Tristan GreeneEditor, Neural by TNW
Tristan is a futurist covering human-centric artificial intelligence advances, quantum computing, STEM, physics, and space stuff. Pronouns: Tristan is a futurist covering human-centric artificial intelligence advances, quantum computing, STEM, physics, and space stuff. Pronouns: He/him
Nearly all of the world’s top tech companies are invested in solving the biggest problems facing the planet. But not all solutions are created equal. The issues concerning Silicon Valley, London, or Beijing are vastly different than those faced by smaller, less profitable communities around the globe.
That’s why, in the modern era, the idea of corporate responsibility has to go beyond charitable donations and one-off events to raise awareness. The most vulnerable communities need more than just cash. They need sustainable solutions to long-term problems.
Enter Big Blue
IBM’s new “Sustainability Accelerator” is a program designed to give under-serviced communities an advantage in the fight against the human-wrought climate and energy crisis, natural disasters, and the devastating effects of pollution, with an eye towards the future.
In order to accomplish this, IBM is soliciting requests for proposals (RFPs) to create sustainability programs from local governments and nonprofits around the globe.
Organizations which are selected will receive help at every level of their proposal from inception to implementation, including pro bono support from IBM services, technicians, and trainers.
IBM’s Justina Nixon-Saintil, Vice President and Global Head of Corporate Social Responsibility, told Neural:
Over the next five years we’ll be investing about $30 million into these programs.
That’s a huge chunk of change, but the bigger value may come in the form of IBM technology.
The partners chosen will work directly with IBM to develop their projects with services ranging from Watson AI products to cloud-based computing and everything inbetween.
Nixon-Saintil told Neural the accelerator would even consider implementing IBM quantum technologies if the solution called for it.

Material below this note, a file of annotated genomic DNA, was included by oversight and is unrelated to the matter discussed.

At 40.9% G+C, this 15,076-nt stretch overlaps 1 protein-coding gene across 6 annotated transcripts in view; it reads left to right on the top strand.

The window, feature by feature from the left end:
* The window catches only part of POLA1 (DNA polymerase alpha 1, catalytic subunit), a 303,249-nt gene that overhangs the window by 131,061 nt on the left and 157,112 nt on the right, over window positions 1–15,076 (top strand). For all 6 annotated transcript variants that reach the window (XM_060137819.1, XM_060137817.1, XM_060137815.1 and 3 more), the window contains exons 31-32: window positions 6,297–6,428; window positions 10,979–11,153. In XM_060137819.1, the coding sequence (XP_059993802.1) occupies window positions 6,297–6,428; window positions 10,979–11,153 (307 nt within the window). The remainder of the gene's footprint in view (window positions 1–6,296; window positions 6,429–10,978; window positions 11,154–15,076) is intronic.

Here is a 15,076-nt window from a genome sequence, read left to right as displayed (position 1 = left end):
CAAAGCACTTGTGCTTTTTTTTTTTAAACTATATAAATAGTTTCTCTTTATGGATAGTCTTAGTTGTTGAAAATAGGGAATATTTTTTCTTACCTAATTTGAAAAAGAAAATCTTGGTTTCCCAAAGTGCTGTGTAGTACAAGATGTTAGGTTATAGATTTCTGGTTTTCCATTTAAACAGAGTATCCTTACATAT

The current RFP round, which ends on 30 April, is focused on “clean energy solutions benefiting vulnerable populations.”
Who gets in?
According to Nixon-Saintil, the point of the program is to take advantage of the technologies IBM offers to its biggest clients by making them accessible to vulnerable communities, and then to scale those efforts to other areas facing similar problems.
Accordingly, the proposals with the strongest chance of being accepted will likely be those that bring aid to areas that need it most.
Luckily though, organizations considering applying for the accelerator don’t have to make it up as they go along.
IBM worked with three non-profit organizations during a trial program leading up to the sustainability accelerator’s launch in order to dial things in.
The trial round focused on solutions for agricultural sustainability problems that addressed climate change, pollution, and crop yields.
What do they get?
The proposals selected for the accelerator will get the works. IBM engineers and technicians will help them develop their rough ideas into actionable solutions and Big Blue will foot the bill for just about everything.
According to an IBM blog post:
The IBM Sustainability Accelerator will provide support to each selected organization for two years following a two-phased approach.
Phase I: Accelerator engagements will kick off with the IBM Garage, IBM’s methodology to apply design thinking and agile techniques to fast-track meaningful innovation and drive lasting culture change. During this process, IBM experts will work with the beneficiary organization to identify their needs and establish a clear roadmap to design, develop, deploy, and continually improve technology to help solve specific public challenges.
Phase II: In a second phase, IBM cross-industry experts will configure IBM resources and technology designed to help participants meet their community and environmental impact goals. Some of the technologies that will be applied will include IBM Watson, IBM Cloud, or the Environmental Intelligence Suite, among others. In addition, IBM Sustainability Accelerator beneficiary organizations will receive monthly IBM Cloud credits, weather data credits, mentorship, and access to IBM partner ecosystem. IBM experts will also support pilot deployments of solutions to help facilitate optimal implementation, to scale long-term impact and drive key societal outcomes.
Neural’s take: when it comes to tech for good, it doesn’t get much better than this. Programs that throw tax-deductible donations at problems and then leave the recipients to fend for themselves might be well-meaning, but creating change at scale takes more than that.
IBM intends to provide the know-how, equipment, services, and skill-training necessary for the communities participating to eventually support their own solutions. And, according to IBM, the intent is for the most effective methods to be fine-tuned, scaled, and implemented elsewhere.
Basically, this accelerator is also an incubator. Instead of IBM trying to figure out how to solve everyone else’s problems, it’s empowering communities to come up with their own solutions — it’s IBM-as-a-service as much as it’s IBM at your service. We love it.
You can get more information here on IBM’s website.
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